Some didn’t bring up the scene at all, and others said the ad was really offensive -– “How could you do that?” and so forth. But when we looked at the data, for 100 percent of the women, there was always an “enjoyment” smile when they watched that scene. They clearly enjoyed it.

I can imagine politicians using Affectiva to tailor their ads to ensure potential voters feel a certain way when they see them -- overjoyed, for example -- and another way when they see their opponent -- say, terrified. How do you envision Affectiva being used in campaigns?

We measured about 100 people’s responses to the third Obama/Romney debate. In the third debate, Obama did especially well, and we found that both Democrats and Republicans responded very positively to Obama. He cracked a number of jokes and people universally found those funny. Imagine if this feedback had been given in real time to the politicians and they’d used it to optimize their messaging. I do see that happening.

affectiva emotion recognition technologyAffectiva's "Emote Your Vote" feature uses the company's Affdex technology to gauge individuals' emotional reactions to Super Bowl ads. In the picture here, the points at which the author smiled during the ad (shown bright turquoise) are contrasted with other viewers' smile activity (graphed below in green, yellow, red and magenta).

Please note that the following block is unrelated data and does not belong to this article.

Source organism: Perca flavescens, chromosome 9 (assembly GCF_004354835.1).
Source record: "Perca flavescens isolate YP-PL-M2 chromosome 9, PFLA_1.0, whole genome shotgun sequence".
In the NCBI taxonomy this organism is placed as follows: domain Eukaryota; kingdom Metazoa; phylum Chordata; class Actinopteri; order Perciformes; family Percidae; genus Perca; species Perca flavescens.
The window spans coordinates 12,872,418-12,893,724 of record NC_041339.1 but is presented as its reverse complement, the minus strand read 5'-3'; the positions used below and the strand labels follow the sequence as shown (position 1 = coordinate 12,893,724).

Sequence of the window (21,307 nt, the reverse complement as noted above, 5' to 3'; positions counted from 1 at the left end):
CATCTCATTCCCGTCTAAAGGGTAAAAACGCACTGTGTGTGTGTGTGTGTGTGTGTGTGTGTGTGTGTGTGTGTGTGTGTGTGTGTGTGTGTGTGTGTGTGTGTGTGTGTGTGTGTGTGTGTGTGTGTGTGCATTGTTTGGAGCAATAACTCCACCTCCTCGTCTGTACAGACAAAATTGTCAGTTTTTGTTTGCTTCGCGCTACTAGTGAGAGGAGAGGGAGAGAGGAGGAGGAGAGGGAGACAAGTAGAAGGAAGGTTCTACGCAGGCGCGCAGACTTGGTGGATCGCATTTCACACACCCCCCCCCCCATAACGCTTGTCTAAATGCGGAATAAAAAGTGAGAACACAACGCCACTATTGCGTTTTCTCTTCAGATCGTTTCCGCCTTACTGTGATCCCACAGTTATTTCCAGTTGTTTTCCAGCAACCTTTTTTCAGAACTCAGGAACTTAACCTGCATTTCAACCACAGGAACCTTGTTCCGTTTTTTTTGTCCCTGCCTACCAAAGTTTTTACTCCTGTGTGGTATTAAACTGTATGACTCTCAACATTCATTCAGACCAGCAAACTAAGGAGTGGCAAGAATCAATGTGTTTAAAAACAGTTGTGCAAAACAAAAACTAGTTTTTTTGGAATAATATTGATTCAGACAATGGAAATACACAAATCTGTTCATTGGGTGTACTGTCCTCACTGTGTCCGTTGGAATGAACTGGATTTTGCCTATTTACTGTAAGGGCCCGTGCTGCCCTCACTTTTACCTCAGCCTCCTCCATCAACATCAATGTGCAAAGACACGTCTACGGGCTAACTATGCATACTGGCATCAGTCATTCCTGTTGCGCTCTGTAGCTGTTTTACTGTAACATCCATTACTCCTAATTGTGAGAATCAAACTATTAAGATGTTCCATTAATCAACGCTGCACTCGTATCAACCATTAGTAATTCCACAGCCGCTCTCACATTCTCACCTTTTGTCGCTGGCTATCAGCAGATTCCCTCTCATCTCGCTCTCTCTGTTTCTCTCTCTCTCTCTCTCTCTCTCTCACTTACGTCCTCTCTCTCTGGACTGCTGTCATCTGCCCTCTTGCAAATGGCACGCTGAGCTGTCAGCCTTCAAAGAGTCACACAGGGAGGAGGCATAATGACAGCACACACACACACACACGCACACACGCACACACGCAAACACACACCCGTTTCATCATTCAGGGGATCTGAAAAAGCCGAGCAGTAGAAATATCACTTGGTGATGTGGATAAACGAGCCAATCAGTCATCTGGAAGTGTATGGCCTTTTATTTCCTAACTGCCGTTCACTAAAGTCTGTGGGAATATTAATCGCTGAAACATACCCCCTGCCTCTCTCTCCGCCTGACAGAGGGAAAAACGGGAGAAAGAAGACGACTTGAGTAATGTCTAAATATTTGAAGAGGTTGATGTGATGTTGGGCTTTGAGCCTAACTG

You mentioned there might be social applications of the technology. Hypothetically, could Facebook figure out what it should show me to make me feel a certain way -- i.e. that certain people’s profiles make me happy, so I should see their profiles when I’m feeling sad?

It could show you not just happy profiles, but also offer affect-based recommendations for things to do or people to talk to or things to watch. Or games can even adapt to your emotional experience, or your emotional state. There’s definitely a lot of stuff that can be done once you figure out that person’s moods.

If we’re all watching a YouTube video, it would be really cool if you could get a sense for how that YouTube video affected people’s emotional states. Say it makes you happy and you laugh your head off. We’d also know a million other people who saw that video and at that same scene also laughed. It’s very intriguing to be able to take something very human, like an expression of emotion, and share that globally.

Could companies that use Affectiva technology also manipulate our emotions to make us feel a certain way, so we’re more inclined to consume their product? For example, if Facebook knows I spend more time on the site when I’m anxious, might it try to make me anxious by showing me more content that unsettles me?